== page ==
CHAPTER 2F IS FOR FAILURE
Before we can analyse startup failure we need a common understanding of what a startup is. In his book The Startup Owner’s Manual, the respected educator and entrepreneur Steve Blank defines a startup as ‘a temporary organisation in search of a scalable, repeatable, profitable business model’. Once a startup finds and successfully demonstrates a business model it transforms into a more structured corporation, and sadly loses some of its startup DNA.
What is the DNA of a startup? In its simplest form, a startup is a business that occupies a space at the intersection of three elements: founders, funding and business model (figure 2.1, overleaf):
- Founders: Someone has to do the work. Whether through a sole founder, a partnership or a hired team, startup success is usually heavily influenced by the people and personalities who work there — and those founders need to be fit enough to lead the business.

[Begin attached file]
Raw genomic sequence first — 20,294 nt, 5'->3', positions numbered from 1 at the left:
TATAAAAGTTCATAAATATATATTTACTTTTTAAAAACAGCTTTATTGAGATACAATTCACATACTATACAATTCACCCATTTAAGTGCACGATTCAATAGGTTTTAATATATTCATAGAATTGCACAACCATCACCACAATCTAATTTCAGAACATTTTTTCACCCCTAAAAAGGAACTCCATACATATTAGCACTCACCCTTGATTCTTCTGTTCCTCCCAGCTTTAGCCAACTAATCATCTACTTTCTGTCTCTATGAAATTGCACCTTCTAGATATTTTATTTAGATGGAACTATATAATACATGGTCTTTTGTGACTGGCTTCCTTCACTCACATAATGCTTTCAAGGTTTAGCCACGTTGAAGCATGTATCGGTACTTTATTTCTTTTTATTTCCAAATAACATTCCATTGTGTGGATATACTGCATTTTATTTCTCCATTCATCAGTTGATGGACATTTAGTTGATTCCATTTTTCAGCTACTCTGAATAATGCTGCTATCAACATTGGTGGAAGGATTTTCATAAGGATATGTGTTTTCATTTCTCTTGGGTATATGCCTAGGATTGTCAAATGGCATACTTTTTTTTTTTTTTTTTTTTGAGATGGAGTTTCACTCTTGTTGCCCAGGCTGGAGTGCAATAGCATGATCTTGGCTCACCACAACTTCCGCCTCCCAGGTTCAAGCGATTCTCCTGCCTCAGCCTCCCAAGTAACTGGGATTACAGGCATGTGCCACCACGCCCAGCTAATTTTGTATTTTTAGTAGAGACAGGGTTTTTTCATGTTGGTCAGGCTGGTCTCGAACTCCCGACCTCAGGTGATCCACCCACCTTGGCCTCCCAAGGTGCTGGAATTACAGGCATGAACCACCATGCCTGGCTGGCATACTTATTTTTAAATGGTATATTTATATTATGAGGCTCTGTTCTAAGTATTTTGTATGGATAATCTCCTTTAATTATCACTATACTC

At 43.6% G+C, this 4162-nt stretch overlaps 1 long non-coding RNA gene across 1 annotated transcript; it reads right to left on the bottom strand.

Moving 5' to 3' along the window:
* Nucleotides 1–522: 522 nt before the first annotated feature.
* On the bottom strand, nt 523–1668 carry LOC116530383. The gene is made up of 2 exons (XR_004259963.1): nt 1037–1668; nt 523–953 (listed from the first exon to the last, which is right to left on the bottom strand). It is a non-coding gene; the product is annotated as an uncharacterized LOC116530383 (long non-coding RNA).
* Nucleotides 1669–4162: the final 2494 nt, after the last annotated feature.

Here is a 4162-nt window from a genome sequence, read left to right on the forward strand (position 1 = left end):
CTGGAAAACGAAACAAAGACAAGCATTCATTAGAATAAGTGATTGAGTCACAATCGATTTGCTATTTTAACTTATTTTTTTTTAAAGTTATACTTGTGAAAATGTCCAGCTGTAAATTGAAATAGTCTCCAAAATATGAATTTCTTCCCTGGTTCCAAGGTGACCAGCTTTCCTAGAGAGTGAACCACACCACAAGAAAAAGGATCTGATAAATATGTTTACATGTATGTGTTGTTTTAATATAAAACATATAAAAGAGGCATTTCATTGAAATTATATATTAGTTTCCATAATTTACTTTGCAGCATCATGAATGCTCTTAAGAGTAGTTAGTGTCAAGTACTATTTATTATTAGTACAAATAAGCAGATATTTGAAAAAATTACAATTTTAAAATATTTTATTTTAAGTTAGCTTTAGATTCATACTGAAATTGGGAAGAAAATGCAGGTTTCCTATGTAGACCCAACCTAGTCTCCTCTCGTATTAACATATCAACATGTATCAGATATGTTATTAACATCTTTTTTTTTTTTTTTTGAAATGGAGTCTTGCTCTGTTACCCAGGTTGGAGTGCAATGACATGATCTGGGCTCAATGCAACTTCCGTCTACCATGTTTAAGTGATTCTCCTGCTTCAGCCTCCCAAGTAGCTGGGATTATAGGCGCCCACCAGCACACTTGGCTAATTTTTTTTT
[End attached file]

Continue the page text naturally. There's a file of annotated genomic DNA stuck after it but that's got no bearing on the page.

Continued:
- Funding: Sooner or later (usually sooner), startups require capital in order to develop a product and go to market. That capital can come from bootstrapping a business yourself, from friends and family, or from venture capitalists. Regardless of the source, startups cannot survive without money.
- Business model: The seed of a startup is an idea, out of which grows a product and a business model. Most startups are defined by their idea; that said, this is usually the least important factor in their success. What is more important is solving a relevant problem ...